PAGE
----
Warning: there are two pairs of words that have profanities. Simply delete those slides if you need to be wary of profanity in the classroom. Also, the video on the first slide is completely optional
I typically use this in a lesson on pronunciation, particularly for Spanish speakers (though it can be adapted and work well with proper knowledge of the learner's L1 phonology). The purpose of this particular game is to help learners distinguish vowels not present in their L1 (e.g /ɪ/ vs /i/, aka "short 'i' vs long 'i'"; /ʌ/ vs /a/, or " 'uh' vs ah' "). Included is a list of minimal pairs using such vowels.
I have used this activity with great response from learners of all levels, but be mindful that it can be a bit trickier to explain these pronunciation differences to a younger learner. Always be adaptable to your learner's abilities and needs!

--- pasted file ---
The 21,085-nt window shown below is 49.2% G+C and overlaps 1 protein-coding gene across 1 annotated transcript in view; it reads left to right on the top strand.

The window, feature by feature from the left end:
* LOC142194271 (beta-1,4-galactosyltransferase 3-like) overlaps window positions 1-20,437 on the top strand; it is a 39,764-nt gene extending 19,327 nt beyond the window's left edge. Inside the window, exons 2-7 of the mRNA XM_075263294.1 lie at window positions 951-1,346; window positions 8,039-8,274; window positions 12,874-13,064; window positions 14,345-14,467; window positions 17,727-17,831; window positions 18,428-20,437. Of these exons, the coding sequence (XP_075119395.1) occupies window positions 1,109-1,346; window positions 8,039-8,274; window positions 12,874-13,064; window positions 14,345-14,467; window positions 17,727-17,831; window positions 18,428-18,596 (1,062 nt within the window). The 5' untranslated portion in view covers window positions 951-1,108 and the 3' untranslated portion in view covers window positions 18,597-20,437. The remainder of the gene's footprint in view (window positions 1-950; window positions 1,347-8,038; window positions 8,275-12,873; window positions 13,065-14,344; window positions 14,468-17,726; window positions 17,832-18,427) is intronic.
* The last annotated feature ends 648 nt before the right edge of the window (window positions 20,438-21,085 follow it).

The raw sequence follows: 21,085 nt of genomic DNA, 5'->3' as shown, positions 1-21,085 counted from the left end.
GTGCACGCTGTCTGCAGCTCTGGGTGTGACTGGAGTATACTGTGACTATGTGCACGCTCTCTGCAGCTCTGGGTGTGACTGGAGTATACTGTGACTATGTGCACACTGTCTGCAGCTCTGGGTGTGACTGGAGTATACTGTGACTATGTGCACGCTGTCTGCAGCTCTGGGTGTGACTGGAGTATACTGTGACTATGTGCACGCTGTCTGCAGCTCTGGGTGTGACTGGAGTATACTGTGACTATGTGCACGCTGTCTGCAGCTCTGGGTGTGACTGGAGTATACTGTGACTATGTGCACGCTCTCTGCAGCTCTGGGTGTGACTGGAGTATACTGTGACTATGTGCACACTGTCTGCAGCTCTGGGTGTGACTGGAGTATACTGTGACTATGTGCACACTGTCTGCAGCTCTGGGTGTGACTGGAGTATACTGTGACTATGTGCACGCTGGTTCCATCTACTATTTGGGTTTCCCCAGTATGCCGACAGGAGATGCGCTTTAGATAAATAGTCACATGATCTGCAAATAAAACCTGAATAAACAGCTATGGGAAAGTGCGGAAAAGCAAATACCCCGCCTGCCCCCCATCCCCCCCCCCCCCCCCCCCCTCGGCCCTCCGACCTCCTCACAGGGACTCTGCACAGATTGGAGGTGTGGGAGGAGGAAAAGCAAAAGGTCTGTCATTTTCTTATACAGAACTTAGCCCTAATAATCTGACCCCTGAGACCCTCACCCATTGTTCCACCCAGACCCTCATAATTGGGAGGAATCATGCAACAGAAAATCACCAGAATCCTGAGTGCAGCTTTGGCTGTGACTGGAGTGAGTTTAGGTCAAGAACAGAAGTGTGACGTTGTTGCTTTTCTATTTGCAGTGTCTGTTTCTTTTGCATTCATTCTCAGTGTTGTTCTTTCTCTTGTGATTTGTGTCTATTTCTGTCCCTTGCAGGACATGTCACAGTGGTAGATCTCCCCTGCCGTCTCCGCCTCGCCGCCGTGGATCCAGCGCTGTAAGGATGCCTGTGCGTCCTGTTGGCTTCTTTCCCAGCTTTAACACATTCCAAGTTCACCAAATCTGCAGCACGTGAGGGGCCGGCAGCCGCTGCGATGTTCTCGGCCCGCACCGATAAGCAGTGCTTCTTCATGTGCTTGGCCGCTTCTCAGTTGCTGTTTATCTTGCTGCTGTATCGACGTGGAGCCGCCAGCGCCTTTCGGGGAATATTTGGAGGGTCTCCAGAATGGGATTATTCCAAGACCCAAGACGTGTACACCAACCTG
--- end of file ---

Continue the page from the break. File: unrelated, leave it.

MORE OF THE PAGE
HOW TO PLAY:
*Can be adapted for any class size—even individual lessons (simply print the pages out instead of using the powerpoint).
Split the class into two groups. Have them form a line, rotating the person at the front to the back after each turn. Keep score, if you'd like.
Give each learner at the front of their respective line a fly swatter (or any object that won't damage a projector screen/white board. even hands work. the fly swatter is just a novelty).
As the instructor, stand at the back of the classroom and clearly say one of either word. The first person to slap the correct word gets the point. Rotate learners until the word list is finished.
Note: this is not an original idea. I learned this activity through working with Bonnie Blakey of SBCC—all credit is due to her. I simply created my own list of words and powerpoint.
Other pedagogical goals
The above lesson is a great teaching resource for:Intermediate (B1), Upper-intermediate (B2)
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